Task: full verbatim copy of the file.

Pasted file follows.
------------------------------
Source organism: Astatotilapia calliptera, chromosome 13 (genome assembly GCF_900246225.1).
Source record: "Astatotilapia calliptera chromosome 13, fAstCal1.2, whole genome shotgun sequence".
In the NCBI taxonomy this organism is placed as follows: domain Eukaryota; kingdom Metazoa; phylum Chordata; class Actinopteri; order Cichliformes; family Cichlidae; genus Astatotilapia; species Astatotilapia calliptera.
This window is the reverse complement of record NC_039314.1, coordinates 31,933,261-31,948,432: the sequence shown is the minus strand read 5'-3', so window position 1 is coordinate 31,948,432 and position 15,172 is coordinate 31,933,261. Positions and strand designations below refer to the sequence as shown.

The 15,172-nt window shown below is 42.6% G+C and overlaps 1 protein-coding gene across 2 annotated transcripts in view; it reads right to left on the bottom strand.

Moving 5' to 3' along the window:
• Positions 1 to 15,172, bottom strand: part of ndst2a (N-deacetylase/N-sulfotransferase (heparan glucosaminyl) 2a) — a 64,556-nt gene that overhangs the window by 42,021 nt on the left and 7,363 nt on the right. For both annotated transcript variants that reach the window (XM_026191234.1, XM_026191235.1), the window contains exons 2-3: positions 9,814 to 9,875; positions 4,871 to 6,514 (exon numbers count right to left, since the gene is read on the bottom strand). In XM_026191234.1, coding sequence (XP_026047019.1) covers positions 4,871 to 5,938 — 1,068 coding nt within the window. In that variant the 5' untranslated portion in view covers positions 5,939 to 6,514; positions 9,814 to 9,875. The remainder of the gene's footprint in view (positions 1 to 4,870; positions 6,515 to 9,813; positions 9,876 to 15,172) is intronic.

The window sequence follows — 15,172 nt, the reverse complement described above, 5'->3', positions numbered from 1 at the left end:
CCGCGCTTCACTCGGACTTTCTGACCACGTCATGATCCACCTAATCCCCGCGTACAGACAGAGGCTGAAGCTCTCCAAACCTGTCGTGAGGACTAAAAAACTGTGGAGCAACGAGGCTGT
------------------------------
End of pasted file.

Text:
Source organism: Astatotilapia calliptera, chromosome 13 (genome assembly GCF_900246225.1).
Source record: "Astatotilapia calliptera chromosome 13, fAstCal1.2, whole genome shotgun sequence".
In the NCBI taxonomy this organism is placed as follows: domain Eukaryota; kingdom Metazoa; phylum Chordata; class Actinopteri; order Cichliformes; family Cichlidae; genus Astatotilapia; species Astatotilapia calliptera.
This window is the reverse complement of record NC_039314.1, coordinates 31,933,261-31,948,432: the sequence shown is the minus strand read 5'-3', so window position 1 is coordinate 31,948,432 and position 15,172 is coordinate 31,933,261. Positions and strand designations below refer to the sequence as shown.

The 15,172-nt window shown below is 42.6% G+C and overlaps 1 protein-coding gene across 2 annotated transcripts in view; it reads right to left on the bottom strand.

Moving 5' to 3' along the window:
• Positions 1 to 15,172, bottom strand: part of ndst2a (N-deacetylase/N-sulfotransferase (heparan glucosaminyl) 2a) — a 64,556-nt gene that overhangs the window by 42,021 nt on the left and 7,363 nt on the right. For both annotated transcript variants that reach the window (XM_026191234.1, XM_026191235.1), the window contains exons 2-3: positions 9,814 to 9,875; positions 4,871 to 6,514 (exon numbers count right to left, since the gene is read on the bottom strand). In XM_026191234.1, coding sequence (XP_026047019.1) covers positions 4,871 to 5,938 — 1,068 coding nt within the window. In that variant the 5' untranslated portion in view covers positions 5,939 to 6,514; positions 9,814 to 9,875. The remainder of the gene's footprint in view (positions 1 to 4,870; positions 6,515 to 9,813; positions 9,876 to 15,172) is intronic.

The window sequence follows — 15,172 nt, the reverse complement described above, 5'->3', positions numbered from 1 at the left end:
CCGCGCTTCACTCGGACTTTCTGACCACGTCATGATCCACCTAATCCCCGCGTACAGACAGAGGCTGAAGCTCTCCAAACCTGTCGTGAGGACTAAAAAACTGTGGAGCAACGAGGCTGT